Week 36 Cyberattack Digest 2018 – British Airways, Huazhu Group, CamuBot and others

We are ready to give you a new portion of the freshest security news in our weekly cyber attack digest. Keep in touch with the latest incidents of the security area.

British Airways suffers a major breach

by Euronews – 6 September 2018

As a result of a security breach of British Airways credit card details of hundreds of thousands of its customers leaked over a two-week period. The worst ever attack was performed on the company’s website and app. Recently, the airline had learned that bookings dating back to the period from Aug. 21 to Sept. 5 had been infiltrated in a “very sophisticated, malicious criminal” hack. Attackers managed to compromise over 380,000 card payments, the airline representatives said. Also, names, street and email addresses, credit card numbers, expiry dates and security codes were obtained. The company was forced to apologise last Friday; BA Chairman and Chief Executive Alex Cruz said the airline was “deeply sorry” for the disruption caused by the sophisticated attack. He commented that the attackers had not broken the company’s encryption but there is no information on how the malefactors had obtained the customer records.

Hotels put at risk 500 million records

by – 31 August 2018

Huazhu Group reported about a massive data breach last Tuesday. The company monitors over 3500 hotels in China and possesses data of millions customers, a vast part of which was affected in an incident. The breach touched major hotels of Shanghai and, as it was revealed to the police, up to around 500 million records from various customers were affected.
The organization learned about a leakage as about 140 gigabytes of sensitive information was put on sale on the darknet for 8 BTC, which equals to some $55,600. Researchers suppose that the compromised data includes millions of registration details, such as names, ID codes, phone numbers, dates of birth, addresses, check-in details, and other personal details.
Experts believe that the hack was iniciated by inexperienced hackers. “It looks like human error is to blame for this breach. It also looks like the threat actors selling the data don’t have the contacts or infrastructure to monetize the stolen IDs individually, he explained”, – commented Lastline’s director Andy Norton.

US charges WannaCry hacker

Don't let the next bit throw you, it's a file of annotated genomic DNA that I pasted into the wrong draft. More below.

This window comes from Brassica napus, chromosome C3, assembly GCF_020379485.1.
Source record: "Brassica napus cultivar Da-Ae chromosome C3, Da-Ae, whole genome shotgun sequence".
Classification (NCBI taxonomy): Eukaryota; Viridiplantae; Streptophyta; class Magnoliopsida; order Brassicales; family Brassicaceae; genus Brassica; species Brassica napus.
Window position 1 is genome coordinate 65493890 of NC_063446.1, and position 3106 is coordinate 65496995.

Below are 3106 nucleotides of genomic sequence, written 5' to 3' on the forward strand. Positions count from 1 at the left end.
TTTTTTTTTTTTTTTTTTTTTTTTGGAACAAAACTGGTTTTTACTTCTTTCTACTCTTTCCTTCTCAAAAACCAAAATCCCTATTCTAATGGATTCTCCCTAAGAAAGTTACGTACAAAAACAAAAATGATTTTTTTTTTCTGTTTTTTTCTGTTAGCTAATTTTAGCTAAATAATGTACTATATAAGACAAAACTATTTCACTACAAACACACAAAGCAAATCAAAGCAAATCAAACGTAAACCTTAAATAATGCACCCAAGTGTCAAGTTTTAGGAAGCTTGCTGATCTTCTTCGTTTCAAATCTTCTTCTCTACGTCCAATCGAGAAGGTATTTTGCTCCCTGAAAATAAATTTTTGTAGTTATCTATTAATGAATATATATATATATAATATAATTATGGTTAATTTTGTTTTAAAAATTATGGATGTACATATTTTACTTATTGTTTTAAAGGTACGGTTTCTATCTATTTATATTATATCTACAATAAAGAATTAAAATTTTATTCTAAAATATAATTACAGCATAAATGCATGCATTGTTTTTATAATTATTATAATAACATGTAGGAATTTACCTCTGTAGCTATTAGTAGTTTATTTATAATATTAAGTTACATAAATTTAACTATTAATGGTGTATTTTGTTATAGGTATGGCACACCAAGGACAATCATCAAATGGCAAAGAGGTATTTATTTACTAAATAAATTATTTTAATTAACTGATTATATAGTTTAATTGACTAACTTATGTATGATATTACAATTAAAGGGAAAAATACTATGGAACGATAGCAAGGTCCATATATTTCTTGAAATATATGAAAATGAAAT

by The Verge – 6 September 2018

The U.S. government announced charges against a man from North Korea. The verdict of guilty was declared over the 2017 global WannaCry ransomware cyberattack and the 2014 cyberassault on Sony Corp. Prosecutors concluded that the accused took part in performing the 2014 Sony Pictures attack at the behest of Pyongyang officials. Park Jin Hyok was then charged in a major 2016 Bangladesh heist and the 2017 WannaCry malware. Together, these are ones of the world’s most notorious cyberattacks of the recent years with respectively stealing $81 million in 2016 and affecting 200,000 computers in 100 countries in 2017.
The attacker was an employee of Park and Chosun Expo, the Chinese-based front company. where he worked; now, the U.S. Treasury Department has imposed sanctions against the organization. “The department has charged, arrested and imprisoned hackers working for the governments of China, Russia and Iran. Today, we add the North Korean regime to our list, completing frankly four out of four of our principle adversaries in cyberspace,” – commented John Demers, the Assistant Attorney General of the National Security Division.

Brazilian Banking Customers are targeted by a new malware

by Security Intelligence – 2 September 2018

We always say that banks are too attractive targets for attackers to fall out of their attention for a prolonged time, and this week’s incidents demonstrate that. IBM X-Force researchers examined new financial malware targeting affluent Brazilian banks and affecting their business banking customers. The malware was dubbed CamuBot because due to its ability to camouflage itself as a security module required by the banks. CamuBot first appeared in Brazil in August 2018 in attacks against business banking users. researchers concluded that the malware was mostly applied to target companies and public sector organizations with the use of social engineering and malware tactics for fooling strong authentication and security controls. Unlike classic banking Trojans, CamuBot’s deployment can be identified. It may use bank logos and brand imaging to mimic a security application. CamuBot is personalized and this way it gains victims’ trust. Since the malware targets businesses in Brazil, it may have gathered data from local phone books, search engines or professional social networks to get to business owners details.

As always, major organization that possess loads of customers data are the main targets of attackers, and we see this regularly. This trend is not going to disappear in the future, still, no matter what organization you are working in, never forget to care about your security and follow us on Twitter, Facebook, and LinkedIn.

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